• 90 day notice

I am working in a company in Gurgaon for the last 5 years. I stay in Daarna, Delhi.

I decided to change course and ended up with a better opportunity. I served my notice period and have served more then a month of it. I communicated to my present company of the opportunity and requested an early release. I am ready to serve a notice of 60 days and will like to buy out the last one month. The company has denied and is asking me to serve the full notice period. They claim to not have a back up resource for me however there is one in the system. I also did sign an SLA agreement with them which is long over. I am worried as I might loose the opportunity I have got if I don't get the release and the rekening letter.. if I go absconding then might loose my gratuity a d EPF amount.. please suggest what I should do?
Asked 4 years ago in Labour

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12 Answers

Firstly request the HR if they do not oblige send a legal notice through advocate. They cannot restrict your PF or Gratuity since you have served five years in company. In your notice mention that you are ready to buy out last one month if they do not relieve you then any damages that may cause to your career you will recover from them along with future damages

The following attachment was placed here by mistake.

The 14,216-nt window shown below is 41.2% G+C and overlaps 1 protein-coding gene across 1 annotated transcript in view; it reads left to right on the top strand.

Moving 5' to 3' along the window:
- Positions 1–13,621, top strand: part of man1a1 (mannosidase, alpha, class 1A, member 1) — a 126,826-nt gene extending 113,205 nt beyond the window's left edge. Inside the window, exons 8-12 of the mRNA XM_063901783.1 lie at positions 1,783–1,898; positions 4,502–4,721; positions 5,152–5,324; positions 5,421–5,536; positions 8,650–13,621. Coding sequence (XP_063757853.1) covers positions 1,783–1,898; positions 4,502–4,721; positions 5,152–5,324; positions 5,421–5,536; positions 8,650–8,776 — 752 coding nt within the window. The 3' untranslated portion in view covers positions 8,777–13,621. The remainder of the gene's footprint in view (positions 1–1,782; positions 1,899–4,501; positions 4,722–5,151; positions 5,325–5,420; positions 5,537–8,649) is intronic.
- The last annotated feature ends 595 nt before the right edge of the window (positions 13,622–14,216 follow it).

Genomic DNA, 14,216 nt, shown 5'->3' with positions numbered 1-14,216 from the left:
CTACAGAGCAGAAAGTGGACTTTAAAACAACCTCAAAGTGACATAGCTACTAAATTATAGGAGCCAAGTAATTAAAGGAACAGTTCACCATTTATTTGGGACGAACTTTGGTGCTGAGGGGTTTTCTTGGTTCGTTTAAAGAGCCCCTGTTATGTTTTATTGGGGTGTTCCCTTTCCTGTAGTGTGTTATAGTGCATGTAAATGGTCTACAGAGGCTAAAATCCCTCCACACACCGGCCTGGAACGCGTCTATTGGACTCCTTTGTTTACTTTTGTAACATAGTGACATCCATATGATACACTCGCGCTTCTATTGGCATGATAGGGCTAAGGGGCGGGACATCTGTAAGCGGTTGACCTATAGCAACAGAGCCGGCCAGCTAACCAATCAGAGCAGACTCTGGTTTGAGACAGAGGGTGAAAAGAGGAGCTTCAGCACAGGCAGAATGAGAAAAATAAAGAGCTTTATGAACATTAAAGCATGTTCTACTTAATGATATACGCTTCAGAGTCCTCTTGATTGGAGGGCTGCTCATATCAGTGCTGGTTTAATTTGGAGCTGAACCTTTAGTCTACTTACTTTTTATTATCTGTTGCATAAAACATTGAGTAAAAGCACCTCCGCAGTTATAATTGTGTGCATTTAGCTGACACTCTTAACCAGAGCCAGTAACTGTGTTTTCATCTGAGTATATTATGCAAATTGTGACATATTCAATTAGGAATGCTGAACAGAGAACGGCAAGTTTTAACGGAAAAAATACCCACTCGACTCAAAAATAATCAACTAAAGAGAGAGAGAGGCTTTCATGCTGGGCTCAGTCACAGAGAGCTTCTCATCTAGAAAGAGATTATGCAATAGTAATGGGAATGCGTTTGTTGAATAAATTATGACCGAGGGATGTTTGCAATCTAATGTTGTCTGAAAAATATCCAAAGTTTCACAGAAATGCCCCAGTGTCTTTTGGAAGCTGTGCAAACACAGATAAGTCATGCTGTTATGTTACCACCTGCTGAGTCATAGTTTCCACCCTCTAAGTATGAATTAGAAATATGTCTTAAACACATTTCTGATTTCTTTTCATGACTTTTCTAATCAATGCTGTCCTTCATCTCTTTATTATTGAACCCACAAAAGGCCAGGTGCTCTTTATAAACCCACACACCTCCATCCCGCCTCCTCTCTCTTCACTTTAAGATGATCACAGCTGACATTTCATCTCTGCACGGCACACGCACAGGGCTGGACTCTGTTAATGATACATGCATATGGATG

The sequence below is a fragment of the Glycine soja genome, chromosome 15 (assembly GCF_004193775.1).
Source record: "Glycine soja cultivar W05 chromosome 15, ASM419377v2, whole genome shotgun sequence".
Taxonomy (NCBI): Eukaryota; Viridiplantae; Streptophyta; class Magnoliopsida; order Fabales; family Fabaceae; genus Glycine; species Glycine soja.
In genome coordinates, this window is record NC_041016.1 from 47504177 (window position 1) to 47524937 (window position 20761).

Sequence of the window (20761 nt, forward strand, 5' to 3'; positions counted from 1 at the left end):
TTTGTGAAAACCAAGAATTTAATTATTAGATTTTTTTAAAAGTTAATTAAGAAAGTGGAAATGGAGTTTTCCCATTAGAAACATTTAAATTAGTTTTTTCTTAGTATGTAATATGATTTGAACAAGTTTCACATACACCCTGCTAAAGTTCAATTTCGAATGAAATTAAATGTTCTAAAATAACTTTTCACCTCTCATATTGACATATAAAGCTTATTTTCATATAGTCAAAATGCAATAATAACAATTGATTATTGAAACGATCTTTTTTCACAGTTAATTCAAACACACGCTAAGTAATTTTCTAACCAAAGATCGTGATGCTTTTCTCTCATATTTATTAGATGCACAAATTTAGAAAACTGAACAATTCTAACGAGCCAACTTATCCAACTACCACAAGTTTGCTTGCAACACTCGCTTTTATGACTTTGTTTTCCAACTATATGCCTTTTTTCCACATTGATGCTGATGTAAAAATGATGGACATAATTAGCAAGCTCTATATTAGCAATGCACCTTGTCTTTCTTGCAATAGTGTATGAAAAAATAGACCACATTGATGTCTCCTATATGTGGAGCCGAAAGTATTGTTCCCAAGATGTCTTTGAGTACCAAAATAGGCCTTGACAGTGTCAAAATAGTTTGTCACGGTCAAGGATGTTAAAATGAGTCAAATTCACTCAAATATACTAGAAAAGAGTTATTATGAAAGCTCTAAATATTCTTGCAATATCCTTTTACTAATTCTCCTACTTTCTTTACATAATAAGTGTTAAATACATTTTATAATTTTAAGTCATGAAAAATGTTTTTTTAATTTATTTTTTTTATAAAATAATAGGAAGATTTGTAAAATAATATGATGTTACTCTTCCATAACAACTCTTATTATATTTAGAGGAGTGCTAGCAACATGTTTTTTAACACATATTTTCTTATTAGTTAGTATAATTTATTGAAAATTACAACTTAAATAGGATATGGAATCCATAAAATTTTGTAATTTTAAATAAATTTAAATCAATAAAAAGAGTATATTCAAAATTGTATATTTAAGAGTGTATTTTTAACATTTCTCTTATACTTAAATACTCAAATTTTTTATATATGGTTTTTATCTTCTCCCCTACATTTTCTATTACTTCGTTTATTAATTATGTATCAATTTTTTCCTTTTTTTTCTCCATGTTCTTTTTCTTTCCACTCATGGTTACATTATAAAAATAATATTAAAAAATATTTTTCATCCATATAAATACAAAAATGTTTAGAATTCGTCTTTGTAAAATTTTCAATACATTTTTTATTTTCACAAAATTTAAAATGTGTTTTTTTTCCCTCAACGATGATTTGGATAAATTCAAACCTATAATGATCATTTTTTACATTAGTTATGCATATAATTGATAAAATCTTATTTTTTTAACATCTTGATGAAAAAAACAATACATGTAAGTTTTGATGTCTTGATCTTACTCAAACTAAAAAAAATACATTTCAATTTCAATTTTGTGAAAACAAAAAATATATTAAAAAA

Swarnarka Chowdhury
Advocate, Mysore
1878 Answers
5 Consultations

5.0 on 5.0

It is at discretion of company to waive the notice period

3) if company refuses to accept salary in lieu of notice period consumer hen you have to serve 90 day notice period

3) if you fail to serve notice period company would declare you an absconder and not give you experience letter / relieving letter

Ajay Sethi
Advocate, Mumbai
87901 Answers
6207 Consultations

5.0 on 5.0